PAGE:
Málaga (map) is a city in the southern Spanish region of Andalucia, and is also known as the birthplace of the artist Picasso. Málaga’s history spans about 2,800 years, making it one of the oldest cities in Europe and one of the oldest continuously inhabited cities in the world.
The city offers beaches, hiking, architectural sites, art museums, and excellent shopping and cuisine. While more laid back than Madrid or Barcelona, Málaga is still the centre and transport hub for the hugely popular Costa del Sol region, which is flooded with tourists in the summer.
However, Málaga also offers some genuinely interesting historical and cultural attractions in its old city and its setting on the coast is still beautiful.
⇒ Also сheck оut мore info: Beaches • Museums • Events
The best way to get an impression of Málaga is to discover the charming corners, stunning sights and lovely neighborhoods by wandering the streets and narrow roads by feet, take a stop for churros con chocolate, ice-cream, a coffee or some Tapas and enjoy the Andalusian atmosphere.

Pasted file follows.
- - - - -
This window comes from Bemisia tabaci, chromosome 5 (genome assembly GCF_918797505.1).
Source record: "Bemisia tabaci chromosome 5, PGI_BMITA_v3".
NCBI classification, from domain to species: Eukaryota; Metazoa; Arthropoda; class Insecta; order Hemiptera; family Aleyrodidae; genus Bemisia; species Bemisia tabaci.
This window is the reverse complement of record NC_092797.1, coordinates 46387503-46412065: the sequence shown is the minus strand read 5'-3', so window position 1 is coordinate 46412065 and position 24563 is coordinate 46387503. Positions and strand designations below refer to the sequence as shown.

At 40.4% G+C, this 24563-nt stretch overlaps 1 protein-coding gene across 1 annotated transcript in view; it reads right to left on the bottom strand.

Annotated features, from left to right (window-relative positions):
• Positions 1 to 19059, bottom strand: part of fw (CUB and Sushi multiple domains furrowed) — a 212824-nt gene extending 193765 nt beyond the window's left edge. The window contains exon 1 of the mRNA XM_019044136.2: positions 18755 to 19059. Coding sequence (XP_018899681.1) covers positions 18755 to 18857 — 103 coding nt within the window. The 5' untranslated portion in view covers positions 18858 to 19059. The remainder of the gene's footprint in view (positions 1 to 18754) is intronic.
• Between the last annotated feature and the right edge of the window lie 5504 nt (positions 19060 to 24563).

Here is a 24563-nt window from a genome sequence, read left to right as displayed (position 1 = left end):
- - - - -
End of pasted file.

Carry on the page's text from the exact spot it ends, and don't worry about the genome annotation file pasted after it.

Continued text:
From the 6th century BC the city was under the hegemony of *Ancient Carthage, and from 218 BC, it was ruled by the Roman Republic and then empire as Malaca. After the fall of the empire and the end of Visigothic rule, it was under Islamic rule as Mālaqah (Arabic: مالقة) for 800 years, but in 1487, the Crown of Castille gained control in the midst of the *Granada War.
The Moors left posterity the dominating presence of the Castle of Gibralfaro (map), which is connected to the Alcazaba (map), the lower fortress and royal residence. The Alcazaba stands on a hill within the city. Originally, it defended the city from the incursions of pirates. Later, in the 11th century, it was completely rebuilt by the Hammudid dynasty.
Central Market (*Mercado Central de Atarazanas, map). A lively market featuring regional produce and olive oil, fish, meat, and cheese, housed in a 19th-century wrought iron building.